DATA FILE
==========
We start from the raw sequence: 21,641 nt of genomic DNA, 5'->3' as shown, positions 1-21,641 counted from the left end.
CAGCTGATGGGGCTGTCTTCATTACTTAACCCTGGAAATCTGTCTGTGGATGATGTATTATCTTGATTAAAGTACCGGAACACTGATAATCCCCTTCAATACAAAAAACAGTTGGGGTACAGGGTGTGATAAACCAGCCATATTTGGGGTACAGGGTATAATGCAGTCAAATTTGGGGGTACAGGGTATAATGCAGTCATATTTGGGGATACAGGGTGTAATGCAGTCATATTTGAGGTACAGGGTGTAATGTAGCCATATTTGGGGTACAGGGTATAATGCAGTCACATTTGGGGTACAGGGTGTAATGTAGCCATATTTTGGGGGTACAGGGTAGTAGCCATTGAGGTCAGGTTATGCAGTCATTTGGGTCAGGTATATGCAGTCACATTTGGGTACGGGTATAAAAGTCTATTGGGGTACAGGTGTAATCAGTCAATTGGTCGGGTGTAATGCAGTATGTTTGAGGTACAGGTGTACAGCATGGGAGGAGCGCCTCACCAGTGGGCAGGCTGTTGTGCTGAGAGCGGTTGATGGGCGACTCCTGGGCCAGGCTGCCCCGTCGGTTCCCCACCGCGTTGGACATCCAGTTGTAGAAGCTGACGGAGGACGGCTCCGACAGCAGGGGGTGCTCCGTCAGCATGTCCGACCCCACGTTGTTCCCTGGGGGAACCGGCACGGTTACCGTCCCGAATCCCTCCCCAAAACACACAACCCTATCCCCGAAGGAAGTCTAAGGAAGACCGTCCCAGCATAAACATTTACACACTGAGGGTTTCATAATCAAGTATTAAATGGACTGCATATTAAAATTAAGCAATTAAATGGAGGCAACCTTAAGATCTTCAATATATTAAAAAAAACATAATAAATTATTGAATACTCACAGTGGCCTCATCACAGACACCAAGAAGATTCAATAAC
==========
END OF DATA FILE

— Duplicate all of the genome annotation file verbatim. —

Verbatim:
We start from the raw sequence: 21,641 nt of genomic DNA, 5'->3' as shown, positions 1-21,641 counted from the left end.
CAGCTGATGGGGCTGTCTTCATTACTTAACCCTGGAAATCTGTCTGTGGATGATGTATTATCTTGATTAAAGTACCGGAACACTGATAATCCCCTTCAATACAAAAAACAGTTGGGGTACAGGGTGTGATAAACCAGCCATATTTGGGGTACAGGGTATAATGCAGTCAAATTTGGGGGTACAGGGTATAATGCAGTCATATTTGGGGATACAGGGTGTAATGCAGTCATATTTGAGGTACAGGGTGTAATGTAGCCATATTTGGGGTACAGGGTATAATGCAGTCACATTTGGGGTACAGGGTGTAATGTAGCCATATTTTGGGGGTACAGGGTAGTAGCCATTGAGGTCAGGTTATGCAGTCATTTGGGTCAGGTATATGCAGTCACATTTGGGTACGGGTATAAAAGTCTATTGGGGTACAGGTGTAATCAGTCAATTGGTCGGGTGTAATGCAGTATGTTTGAGGTACAGGTGTACAGCATGGGAGGAGCGCCTCACCAGTGGGCAGGCTGTTGTGCTGAGAGCGGTTGATGGGCGACTCCTGGGCCAGGCTGCCCCGTCGGTTCCCCACCGCGTTGGACATCCAGTTGTAGAAGCTGACGGAGGACGGCTCCGACAGCAGGGGGTGCTCCGTCAGCATGTCCGACCCCACGTTGTTCCCTGGGGGAACCGGCACGGTTACCGTCCCGAATCCCTCCCCAAAACACACAACCCTATCCCCGAAGGAAGTCTAAGGAAGACCGTCCCAGCATAAACATTTACACACTGAGGGTTTCATAATCAAGTATTAAATGGACTGCATATTAAAATTAAGCAATTAAATGGAGGCAACCTTAAGATCTTCAATATATTAAAAAAAACATAATAAATTATTGAATACTCACAGTGGCCTCATCACAGACACCAAGAAGATTCAATAAC